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1997 Jeep Wrangler: The Retirement Plan TJ

As we age, we’ve learned that the concept of getting older is far more of a physical than mental toll. Looking around our eclectic wheeling community, it’s easy to see that the off-road hobby attracts enthusiasts from all backgrounds and age groups. Sure, climbing in and out of a lifted rig may take a little more effort as father time places more gray onto your scalp, but it doesn’t stop many from leaving the 4x4 world for a tamer pastime.

Take Ronnie “Dusty” Rhodes and his 1997 Jeep Wrangler TJ for example. Nearing retirement age, Rhodes could have easily written off the wheeling hobby a few years back when he sent his last Jeep project careening onto its lid. Instead, Rhodes decided to cut out a few steps of the build process and find a platform that was nearly turnkey, so he could get back on the trail quickly. Thus, he arrived at the heavily modified Jeep Wrangler you see here today.

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While a significant portion of the TJ was already complete when Rhodes purchased the Jeep, he has still made sizeable contributions to the platform to get it where it is today. Equipped with a healthy V8 engine, 40-inch Nitto Trail Grapplers, coilovers at all four corners, and an assortment of heavy-duty armor plating, there isn’t much that this TJ needs. This fact is what has allowed Rhodes to pilot the TJ over some of the country’s toughest trails, spanning from coast to coast.

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Virtually every portion of the Jeep’s original tub has been modified in some way. The front fenders are a high-line set from Poison Spyder Customs, which flow into the high-clearance EVO Manufacturing boatsides. Providing more room in the rear fenderwells are a set of EVO MFG stretch fenders, which like all of the powder-coated parts, are comprised of 3/16-inch steel.

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Moving the 40x13.50 Trail Grapplers wasn’t a job fit for a four-cylinder. In its place, is a 5.9L Magnum V8 that was sourced from a ’99 Dodge Durango. The 360ci fuel-injected setup is backed by a built 46RE transmission, which feeds a NP231 transfer case. To allow everything to communicate correctly, a Hot Wire harness was used, which gets juice from an Optima RedTop battery. The custom coilover tower was fabricated by Off Road Evolution. The engine mounts, along with the brass radiator, are from Advance Adapters.

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One of the most significant performance modifications to the TJ has come by way of the suspension. Up front, massive 2.5-inch, 12-inch-travel King coilovers dropped in place and fit with a coil spring rate of 150 over 300. A custom four-link with track bar controls the high-pinion East Coast Gear Supply Dana 60 and provides plenty of free-flowing articulation.

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Out back, a Superlift long-arm stretch kit was modified to offer a longer wheelbase, while retaining the high clearance lower arms. This four-link with track bar rear setup works with a set of Bilstein 2.0 rock crawler series 12-inch-travel coilovers. The East Coast Gear Supply 60 rear axle used is a custom semi-float axle that utilizes a low-pinion Dana 60 differential housing. The 35-spline, 1.5-inch chromoly axleshafts get help from a Detroit Locker and Yukon 5.13:1 differential gears. An aluminum G2 rear differential cover adds extra fluid capacity, which helps keep the diff fluid cool on the trail and off. Fuel carrying duties come thanks to a GenRight tank.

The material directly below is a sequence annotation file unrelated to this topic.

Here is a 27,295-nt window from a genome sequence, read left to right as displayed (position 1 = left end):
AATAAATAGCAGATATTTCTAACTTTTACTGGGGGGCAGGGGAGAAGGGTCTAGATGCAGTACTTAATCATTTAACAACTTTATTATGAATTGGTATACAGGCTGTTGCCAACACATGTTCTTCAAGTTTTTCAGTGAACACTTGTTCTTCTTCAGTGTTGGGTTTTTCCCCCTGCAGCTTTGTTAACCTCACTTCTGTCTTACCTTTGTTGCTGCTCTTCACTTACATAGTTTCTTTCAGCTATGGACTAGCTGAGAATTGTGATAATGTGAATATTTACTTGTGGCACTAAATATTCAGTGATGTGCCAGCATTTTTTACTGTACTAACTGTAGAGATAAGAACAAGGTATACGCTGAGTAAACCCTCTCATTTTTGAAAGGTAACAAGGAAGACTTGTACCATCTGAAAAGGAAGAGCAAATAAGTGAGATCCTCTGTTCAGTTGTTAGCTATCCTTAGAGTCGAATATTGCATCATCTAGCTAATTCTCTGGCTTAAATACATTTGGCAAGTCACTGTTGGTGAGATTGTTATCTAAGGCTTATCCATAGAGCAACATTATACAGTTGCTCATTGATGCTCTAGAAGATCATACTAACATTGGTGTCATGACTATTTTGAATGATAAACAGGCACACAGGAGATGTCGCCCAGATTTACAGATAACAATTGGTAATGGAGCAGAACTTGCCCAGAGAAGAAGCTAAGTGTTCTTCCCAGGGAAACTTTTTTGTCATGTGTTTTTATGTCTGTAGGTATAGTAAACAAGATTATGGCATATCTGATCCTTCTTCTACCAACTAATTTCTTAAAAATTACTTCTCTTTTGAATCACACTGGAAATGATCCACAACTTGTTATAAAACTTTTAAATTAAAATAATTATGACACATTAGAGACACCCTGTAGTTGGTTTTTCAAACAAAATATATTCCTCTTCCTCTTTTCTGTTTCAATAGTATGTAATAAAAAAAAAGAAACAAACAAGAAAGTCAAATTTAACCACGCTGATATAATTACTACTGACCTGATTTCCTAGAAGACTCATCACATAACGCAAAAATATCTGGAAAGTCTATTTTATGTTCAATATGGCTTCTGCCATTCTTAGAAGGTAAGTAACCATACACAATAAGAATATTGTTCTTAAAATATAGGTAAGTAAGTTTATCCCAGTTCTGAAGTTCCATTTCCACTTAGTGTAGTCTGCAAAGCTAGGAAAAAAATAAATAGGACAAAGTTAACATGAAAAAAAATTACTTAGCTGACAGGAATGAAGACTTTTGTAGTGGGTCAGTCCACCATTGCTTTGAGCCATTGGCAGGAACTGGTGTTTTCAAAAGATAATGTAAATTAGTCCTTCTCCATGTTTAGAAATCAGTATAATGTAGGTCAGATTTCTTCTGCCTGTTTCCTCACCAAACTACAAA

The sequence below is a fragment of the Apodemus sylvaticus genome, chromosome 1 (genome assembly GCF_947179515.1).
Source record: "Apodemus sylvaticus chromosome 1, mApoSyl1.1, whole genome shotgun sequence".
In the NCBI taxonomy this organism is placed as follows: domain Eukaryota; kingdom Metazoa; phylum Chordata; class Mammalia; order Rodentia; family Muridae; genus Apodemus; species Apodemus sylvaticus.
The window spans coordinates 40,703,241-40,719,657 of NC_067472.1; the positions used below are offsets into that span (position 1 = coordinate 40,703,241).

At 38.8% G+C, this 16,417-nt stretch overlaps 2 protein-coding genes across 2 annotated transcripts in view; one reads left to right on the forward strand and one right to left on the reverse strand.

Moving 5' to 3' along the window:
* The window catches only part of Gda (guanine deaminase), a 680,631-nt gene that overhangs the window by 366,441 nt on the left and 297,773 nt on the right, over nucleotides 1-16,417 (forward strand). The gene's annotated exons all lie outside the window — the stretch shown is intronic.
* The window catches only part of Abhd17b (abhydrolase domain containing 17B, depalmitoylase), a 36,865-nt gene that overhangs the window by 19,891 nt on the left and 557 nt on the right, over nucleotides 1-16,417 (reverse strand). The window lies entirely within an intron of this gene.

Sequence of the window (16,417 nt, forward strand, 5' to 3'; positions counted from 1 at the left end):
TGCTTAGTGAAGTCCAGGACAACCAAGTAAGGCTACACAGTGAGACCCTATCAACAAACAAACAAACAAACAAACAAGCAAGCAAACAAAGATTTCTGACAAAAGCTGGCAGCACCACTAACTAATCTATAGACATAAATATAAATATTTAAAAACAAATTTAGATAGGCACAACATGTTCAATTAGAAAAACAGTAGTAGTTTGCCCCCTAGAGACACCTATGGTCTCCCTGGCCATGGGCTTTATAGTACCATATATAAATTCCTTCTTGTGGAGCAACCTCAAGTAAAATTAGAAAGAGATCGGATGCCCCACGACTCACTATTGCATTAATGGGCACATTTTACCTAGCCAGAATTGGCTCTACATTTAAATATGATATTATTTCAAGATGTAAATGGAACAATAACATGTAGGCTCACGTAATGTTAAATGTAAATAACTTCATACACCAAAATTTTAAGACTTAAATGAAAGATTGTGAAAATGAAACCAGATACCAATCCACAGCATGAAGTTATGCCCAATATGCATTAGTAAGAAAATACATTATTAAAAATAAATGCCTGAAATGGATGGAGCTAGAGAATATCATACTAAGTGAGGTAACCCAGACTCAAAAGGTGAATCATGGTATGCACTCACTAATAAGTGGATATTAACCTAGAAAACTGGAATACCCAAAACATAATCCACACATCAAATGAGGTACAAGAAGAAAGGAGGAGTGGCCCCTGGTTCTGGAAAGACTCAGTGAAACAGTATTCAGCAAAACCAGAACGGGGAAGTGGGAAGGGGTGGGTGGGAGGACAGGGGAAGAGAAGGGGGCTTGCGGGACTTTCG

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Providing the massive footprint for the Jeep is a set of 40x13.50R17 Nitto Trail Grapplers. As you can see from the metal mauling on the 17x9 ATX Slab wheels, the package sees plenty of abuse. Since the Slab wheels are a true beadlock, Rhodes is able to run single-digit air pressure on the trail. This helps bring out even more performance and ride quality benefits of the ultra-tough mud terrains.

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Since a front bumper is non-existent, Rhodes installed a Poison Spyder Customs steering gearbox skid. Holding the 9.5ti Warn winch in place is a Smittybilt winch tray, while stock tow hooks provide extra recovery points on either side. Adding some extra nighttime visibility are Truck-Lite LED headlights.

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A set of Corbeau Baja XRS suspension seats are tied into the Poison Spyder Customs 'cage. To make sure the occupants stay put, a each seat is equipped with five-point Crow Enterprises belts.

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Since steering with a full-time Detroit Locker and 40-inch treads can be difficult off-road, a PSC Motorsports hydraulic assist kit was installed. This fluid-assist setup works great with the ECGS custom crossover steering.

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While some may think of slowing down as they get older, seeing Rhodes enthusiasm and passion for wheeling keeps him focused ahead. We just hope our retirement plan looks as cool as his one day.

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Take a look at another 5.9L TJ that proves everything's better with a V8.

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